Each family requesting aid was asked to provide information about their economic situation, their urgent needs, and their plan for using the assistance funds provided by Kham Aid. Based on the information we obtained from each family in the village, our local Danba partner and Kham Aid staff jointly worked out the distribution details.
In an effort to avoid causing conflict among families, we also bought 2250 kilograms of rice and 2250 kilograms of wheat flour to distribute among the families in the village so that all of the villagers can feel they benefited from the program.
The greater part of our assistance was provided as cash to 13 families which were most seriously hit by the earthquake. The amounts ranged from 500 Yuan to 4000 yuan according to the degree of damage and their family economic status, for the purchase of their urgently needed timber and cement. In addition, 55 families got rice or wheat flour.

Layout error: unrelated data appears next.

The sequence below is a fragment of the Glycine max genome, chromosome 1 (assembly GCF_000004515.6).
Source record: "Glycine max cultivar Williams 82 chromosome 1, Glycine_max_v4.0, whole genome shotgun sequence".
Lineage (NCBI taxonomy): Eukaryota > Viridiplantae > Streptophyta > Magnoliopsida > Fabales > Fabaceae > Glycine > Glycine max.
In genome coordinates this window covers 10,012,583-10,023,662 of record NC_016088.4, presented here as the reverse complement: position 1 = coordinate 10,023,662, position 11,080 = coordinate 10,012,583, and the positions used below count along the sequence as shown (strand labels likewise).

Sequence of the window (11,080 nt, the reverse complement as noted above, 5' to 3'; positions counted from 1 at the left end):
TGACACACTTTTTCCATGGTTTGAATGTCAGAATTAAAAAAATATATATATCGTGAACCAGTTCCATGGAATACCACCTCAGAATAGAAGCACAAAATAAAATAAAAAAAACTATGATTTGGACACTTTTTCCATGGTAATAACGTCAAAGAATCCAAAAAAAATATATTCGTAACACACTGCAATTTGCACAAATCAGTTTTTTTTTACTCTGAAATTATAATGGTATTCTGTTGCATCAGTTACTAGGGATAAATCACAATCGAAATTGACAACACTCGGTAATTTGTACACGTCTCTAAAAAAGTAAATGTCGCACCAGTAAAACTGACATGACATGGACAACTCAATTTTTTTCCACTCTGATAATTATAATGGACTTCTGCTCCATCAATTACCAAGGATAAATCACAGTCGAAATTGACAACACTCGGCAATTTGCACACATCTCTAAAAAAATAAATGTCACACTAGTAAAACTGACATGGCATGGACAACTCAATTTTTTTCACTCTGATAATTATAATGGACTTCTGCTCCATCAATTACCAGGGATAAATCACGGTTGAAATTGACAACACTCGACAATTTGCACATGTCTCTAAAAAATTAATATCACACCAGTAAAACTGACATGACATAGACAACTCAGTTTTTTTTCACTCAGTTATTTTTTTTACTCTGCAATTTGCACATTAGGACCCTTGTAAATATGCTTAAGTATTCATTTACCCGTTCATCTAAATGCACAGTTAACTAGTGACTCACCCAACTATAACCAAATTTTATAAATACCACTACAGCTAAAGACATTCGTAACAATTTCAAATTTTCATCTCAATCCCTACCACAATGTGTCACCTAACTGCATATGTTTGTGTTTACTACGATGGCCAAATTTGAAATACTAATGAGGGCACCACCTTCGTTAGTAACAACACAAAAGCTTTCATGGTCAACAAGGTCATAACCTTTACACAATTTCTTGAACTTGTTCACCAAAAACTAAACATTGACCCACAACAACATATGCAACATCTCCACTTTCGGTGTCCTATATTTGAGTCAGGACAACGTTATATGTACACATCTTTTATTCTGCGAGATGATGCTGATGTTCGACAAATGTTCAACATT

This program was implemented successfully, and both the villagers and our local partner are satisfied with it. The villagers are very grateful to Kham Aid for our contribution to the village. On behalf of the beneficiaries in Danba, we would like to express our heartfelt thanks to our donors whose kindness will be remembered by people in Little Bawang Village for a very long time.
Above: Kham Aidí»s program assistant Adrol (in blue) and Chen Yongshang (with hat) who represented our partner organization in Danba, together implement the distribution of grain.
Above: villagers carrying the grain home.
Dec 21, 2008